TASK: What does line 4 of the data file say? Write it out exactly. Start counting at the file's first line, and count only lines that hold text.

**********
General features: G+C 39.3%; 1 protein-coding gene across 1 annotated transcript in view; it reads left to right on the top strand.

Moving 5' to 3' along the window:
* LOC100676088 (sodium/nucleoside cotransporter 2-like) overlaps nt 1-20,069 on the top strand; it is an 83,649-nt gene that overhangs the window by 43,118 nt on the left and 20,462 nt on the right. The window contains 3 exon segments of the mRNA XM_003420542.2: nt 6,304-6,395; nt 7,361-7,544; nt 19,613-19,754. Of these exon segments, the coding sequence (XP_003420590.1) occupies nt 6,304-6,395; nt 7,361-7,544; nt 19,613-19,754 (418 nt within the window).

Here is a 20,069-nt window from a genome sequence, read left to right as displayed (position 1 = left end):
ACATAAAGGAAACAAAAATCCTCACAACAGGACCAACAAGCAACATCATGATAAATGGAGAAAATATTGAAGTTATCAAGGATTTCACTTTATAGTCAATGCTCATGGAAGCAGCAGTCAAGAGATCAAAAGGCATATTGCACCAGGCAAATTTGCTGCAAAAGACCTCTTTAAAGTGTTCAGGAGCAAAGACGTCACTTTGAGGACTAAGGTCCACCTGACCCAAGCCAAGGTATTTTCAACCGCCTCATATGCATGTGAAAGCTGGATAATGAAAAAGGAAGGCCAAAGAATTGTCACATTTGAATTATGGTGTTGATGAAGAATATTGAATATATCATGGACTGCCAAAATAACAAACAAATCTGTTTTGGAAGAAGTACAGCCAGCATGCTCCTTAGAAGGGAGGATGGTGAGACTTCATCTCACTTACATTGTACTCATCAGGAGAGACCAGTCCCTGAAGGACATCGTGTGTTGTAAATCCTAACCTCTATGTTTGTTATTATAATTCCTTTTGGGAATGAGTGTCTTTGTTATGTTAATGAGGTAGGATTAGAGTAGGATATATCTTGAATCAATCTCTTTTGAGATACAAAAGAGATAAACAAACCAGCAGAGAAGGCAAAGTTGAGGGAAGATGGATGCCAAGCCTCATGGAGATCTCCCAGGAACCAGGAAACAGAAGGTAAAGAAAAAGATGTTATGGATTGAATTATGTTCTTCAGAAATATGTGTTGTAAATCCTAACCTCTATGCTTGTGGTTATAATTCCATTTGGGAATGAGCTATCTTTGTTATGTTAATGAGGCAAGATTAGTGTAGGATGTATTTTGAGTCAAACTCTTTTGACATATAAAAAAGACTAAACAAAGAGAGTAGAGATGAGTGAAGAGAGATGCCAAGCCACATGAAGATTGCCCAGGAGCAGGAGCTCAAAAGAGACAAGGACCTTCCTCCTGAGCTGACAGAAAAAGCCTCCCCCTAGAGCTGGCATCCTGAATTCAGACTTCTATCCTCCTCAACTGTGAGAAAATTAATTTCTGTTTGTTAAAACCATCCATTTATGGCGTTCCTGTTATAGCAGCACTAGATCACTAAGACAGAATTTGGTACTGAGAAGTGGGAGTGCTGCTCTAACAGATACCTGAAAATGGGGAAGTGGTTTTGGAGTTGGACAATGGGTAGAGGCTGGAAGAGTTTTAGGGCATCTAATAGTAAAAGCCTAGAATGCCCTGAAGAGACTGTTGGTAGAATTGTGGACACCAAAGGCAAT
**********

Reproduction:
Here is a 20,069-nt window from a genome sequence, read left to right as displayed (position 1 = left end):